Do you ever feel like you get a huge wave of kids with similar disabilities at the same time? Right now I have quite a few kids with working memory difficulties. In a research study published in 2016, they found that children with developmental language impairments are often reported to show difficulties with working memory. This has also been evident with auditory processing disorders. This may be the possible cause of the inability to segregate and group incoming information. If you are unfamiliar with the term 'working memory' think of 'short-term memory.' Both of these terms refer to information you temporarily hold in your memory, so that they are available when you need them. I have seen it frequently referred to as your brain's post-it note! However, working memory specifically is important for putting information that we are learning together with our current knowledge base. It helps with manipulation and transformation of visual and verbal information, such as remembering instructions and problem solving . Working memory continues to develop until the person is around 15 years old. But as we all are individuals and unique, some can hold more information than others.
Having trouble with working memory can have negative affects on our children. Children with working memory difficulties may have difficulty with concentration, following multistep directions, completing tasks, difficulty self correcting. They are easily distracted, show slow progress even when working hard, miss important details, and have trouble waiting their turn.
But here is the good news! There are lots of exercises and activities you can do to help your child or students with strengthening and improving their working memory skills. Since I have quite a few kids on my caseload that need this, I complied a list of some of my favorite suggestions that I found and that were recommended by super helpful co-workers.
1. Road Trip Game: this is fun for groups. Do you remember playing "I'm going on a road trip and I am going to bring...." game we played as kids? Each person in the group verbally adds an item to bring on the road trip (or to a party, the beach, a picnic, etc) but also has to remember what the others before them wanted to bring... in order! The next person in line repeats what the others before him/her said they would bring and add on his own. For example, Child 1: "I'm going on a road trip and I am going to bring apples." Child 2: "I'm going on a road trip and I am going to bring apples and cookies."
2. Missing Items! Bring out a tray of items. Give the child a few minutes to look at the items and try to memorize what was on the tray. Have the child close his/her eyes or turn away from the tray. Remove an item (or a few) from the try and see if the child can figure out what is missing by visiting their memory of what they previously saw. You can also simply cover the tray with a towel and see if the child can recall all the items that were on the tray.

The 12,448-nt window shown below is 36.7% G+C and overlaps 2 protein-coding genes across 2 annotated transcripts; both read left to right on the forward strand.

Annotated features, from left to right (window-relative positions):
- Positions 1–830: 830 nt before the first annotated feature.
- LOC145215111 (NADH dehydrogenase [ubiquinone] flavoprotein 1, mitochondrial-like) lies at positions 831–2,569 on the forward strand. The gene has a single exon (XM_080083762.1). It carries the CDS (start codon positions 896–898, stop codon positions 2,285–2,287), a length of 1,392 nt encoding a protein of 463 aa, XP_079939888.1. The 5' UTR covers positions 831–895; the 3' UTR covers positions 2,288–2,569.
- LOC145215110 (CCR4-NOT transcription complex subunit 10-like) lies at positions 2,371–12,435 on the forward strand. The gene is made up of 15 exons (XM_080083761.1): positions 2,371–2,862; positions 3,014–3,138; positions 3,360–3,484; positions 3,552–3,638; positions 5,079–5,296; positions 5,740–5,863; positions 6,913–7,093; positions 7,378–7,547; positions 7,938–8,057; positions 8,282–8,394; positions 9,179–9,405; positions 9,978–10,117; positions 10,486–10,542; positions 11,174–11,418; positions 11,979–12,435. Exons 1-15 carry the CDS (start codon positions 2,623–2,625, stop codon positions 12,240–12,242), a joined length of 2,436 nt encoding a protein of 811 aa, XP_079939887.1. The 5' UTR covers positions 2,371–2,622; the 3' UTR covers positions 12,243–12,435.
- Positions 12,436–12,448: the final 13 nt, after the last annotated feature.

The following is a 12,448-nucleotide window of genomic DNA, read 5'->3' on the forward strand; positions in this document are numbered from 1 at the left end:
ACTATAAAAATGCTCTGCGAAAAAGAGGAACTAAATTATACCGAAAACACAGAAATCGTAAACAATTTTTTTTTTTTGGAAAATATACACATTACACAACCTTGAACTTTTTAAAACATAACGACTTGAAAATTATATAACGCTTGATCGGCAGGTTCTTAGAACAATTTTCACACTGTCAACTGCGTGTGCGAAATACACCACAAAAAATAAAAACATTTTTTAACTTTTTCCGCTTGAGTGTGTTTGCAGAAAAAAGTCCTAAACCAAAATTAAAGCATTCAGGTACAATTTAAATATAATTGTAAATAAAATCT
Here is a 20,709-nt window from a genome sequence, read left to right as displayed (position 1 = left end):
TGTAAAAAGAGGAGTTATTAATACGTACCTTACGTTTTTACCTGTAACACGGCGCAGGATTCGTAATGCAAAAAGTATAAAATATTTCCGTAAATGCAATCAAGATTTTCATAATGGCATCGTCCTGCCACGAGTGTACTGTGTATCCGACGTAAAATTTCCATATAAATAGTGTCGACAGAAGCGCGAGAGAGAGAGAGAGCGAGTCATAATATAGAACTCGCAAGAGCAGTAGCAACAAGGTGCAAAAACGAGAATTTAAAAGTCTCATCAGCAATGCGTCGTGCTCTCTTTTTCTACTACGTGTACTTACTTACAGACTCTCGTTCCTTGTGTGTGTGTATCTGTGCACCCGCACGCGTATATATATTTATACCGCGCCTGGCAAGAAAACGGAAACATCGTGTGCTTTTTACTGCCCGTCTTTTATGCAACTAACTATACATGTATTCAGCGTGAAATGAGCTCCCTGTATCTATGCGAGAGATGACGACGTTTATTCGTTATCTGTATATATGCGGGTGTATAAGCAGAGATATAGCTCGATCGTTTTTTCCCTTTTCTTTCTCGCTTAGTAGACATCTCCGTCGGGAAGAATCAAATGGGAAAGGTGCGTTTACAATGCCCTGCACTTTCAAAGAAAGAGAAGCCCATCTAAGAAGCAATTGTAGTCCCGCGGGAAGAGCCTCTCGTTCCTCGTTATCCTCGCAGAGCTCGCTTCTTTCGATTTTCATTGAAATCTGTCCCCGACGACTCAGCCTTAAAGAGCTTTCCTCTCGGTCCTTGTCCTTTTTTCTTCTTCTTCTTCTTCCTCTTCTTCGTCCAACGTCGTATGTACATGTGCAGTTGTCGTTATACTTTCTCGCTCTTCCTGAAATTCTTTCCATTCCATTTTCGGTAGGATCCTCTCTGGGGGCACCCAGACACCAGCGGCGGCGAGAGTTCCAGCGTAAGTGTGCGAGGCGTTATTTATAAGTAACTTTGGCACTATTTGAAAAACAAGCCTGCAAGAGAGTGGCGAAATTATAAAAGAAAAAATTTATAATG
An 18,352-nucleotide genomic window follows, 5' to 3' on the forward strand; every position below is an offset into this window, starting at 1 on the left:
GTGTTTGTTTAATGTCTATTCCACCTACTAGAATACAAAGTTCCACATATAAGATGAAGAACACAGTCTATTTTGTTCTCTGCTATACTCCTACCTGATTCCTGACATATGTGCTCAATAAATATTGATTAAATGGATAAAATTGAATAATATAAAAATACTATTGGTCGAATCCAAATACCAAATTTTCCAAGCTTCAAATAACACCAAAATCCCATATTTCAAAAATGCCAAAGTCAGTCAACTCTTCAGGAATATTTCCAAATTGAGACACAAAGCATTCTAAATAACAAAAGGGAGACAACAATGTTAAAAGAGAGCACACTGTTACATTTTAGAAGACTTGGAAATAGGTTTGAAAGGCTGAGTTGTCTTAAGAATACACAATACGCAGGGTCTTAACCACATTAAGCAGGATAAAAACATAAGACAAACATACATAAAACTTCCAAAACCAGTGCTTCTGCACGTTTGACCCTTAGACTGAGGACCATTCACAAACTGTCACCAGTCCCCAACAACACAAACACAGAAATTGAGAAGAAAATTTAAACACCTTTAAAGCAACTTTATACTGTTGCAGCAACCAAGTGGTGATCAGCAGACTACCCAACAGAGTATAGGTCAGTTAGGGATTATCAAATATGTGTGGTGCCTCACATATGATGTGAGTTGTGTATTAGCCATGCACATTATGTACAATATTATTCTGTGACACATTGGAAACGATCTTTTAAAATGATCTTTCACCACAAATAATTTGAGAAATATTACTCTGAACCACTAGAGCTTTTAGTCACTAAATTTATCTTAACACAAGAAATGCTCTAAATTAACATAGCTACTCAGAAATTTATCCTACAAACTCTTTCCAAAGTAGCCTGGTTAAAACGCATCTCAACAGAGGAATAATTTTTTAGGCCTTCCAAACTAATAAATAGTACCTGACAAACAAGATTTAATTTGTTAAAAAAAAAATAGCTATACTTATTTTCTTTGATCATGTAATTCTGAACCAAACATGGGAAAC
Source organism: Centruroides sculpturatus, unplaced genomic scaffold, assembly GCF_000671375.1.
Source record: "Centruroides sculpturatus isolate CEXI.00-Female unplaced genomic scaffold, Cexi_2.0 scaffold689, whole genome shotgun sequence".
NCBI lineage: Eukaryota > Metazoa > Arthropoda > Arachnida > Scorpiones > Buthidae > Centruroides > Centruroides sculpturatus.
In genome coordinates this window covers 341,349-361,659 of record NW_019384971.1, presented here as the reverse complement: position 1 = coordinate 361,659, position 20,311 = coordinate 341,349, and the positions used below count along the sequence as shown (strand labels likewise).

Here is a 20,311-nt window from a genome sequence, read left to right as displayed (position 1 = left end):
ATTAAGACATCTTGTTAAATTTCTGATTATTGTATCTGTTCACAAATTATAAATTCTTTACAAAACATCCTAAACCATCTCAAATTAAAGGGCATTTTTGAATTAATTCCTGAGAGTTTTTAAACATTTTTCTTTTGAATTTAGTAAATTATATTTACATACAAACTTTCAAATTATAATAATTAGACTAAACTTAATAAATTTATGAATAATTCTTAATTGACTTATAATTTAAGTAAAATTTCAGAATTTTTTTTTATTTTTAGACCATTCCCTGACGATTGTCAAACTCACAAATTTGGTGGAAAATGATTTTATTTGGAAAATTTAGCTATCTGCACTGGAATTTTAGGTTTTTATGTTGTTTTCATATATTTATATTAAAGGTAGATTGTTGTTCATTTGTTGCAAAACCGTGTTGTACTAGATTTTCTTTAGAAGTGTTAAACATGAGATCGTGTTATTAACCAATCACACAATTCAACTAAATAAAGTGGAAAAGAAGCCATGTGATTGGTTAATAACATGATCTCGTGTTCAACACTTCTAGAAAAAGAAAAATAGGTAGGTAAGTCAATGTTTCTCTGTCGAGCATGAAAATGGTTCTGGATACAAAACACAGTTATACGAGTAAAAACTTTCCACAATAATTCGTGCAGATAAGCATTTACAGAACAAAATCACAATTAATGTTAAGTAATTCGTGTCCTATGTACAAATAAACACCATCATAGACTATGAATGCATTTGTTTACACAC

3. Memory (often called Concentration) This simple card game is great for working memory skills. Pick out pairs of cards, mix them up, and place them face down on a table. Have the students take turns flipping over two cards at a time to see if they have a match. Keep the cards in the same place so you can work on remembering where they were. Pro tip: Kill two birds with one stone by using matching articulation cards if your student is also working on that skill!
4. Card Games! If your child likes to play cards, there are tons of great working memory games you can try, like Go Fish or Old Maid. My family is a huge UNO fan. Not only do we have to remember the rules and which cards we are holding while playing, but they also what cards our opponent is holding, too. Cards are also easy to keep in your bag and play with your children while you have some down time. Play card games while at a restaurant waiting on your food or while waiting on big brother to finish soccer practice!
5. Simon! Simon is a fun electronic strategy game. To beat Simon, you have to recall a pattern of colors and repeat it back in the correct order by pressing the colored buttons. The longer you play, the more complicated the patterns become! Bop It! Would also be a great option for listening to verbal directions and executing them quickly. I like to have these games readily available for car trips!
6. Student Teacher! When your child/student is learning a new skill, have them teach it back to you. Have them explain the process, it will help them process the information as they say it out loud.
7. Operation: Recall. Operation Recall is a TpT activity I created years ago for one student specifically struggling with this skill.
A few other suggestions for kids that need extra help with working memory....
- Make it Multisensory! Multisensory strategies engages more than one sense at a time. It can help kids keep information in mind long enough to use it. Let your students see, touch, and move while learning a new skill. Use graphic organizers and allow students to take notes.
- Chunk information into smaller bites.
- Make sure your child is free of distractions and able to listen to your directions. Have them repeat it back to you.
- Find ways to connect information. This can help your child with long-term memory as well as working memory.
Research article mentioned above: https://journals.sagepub.com/doi/abs/10.1177/0265659016655378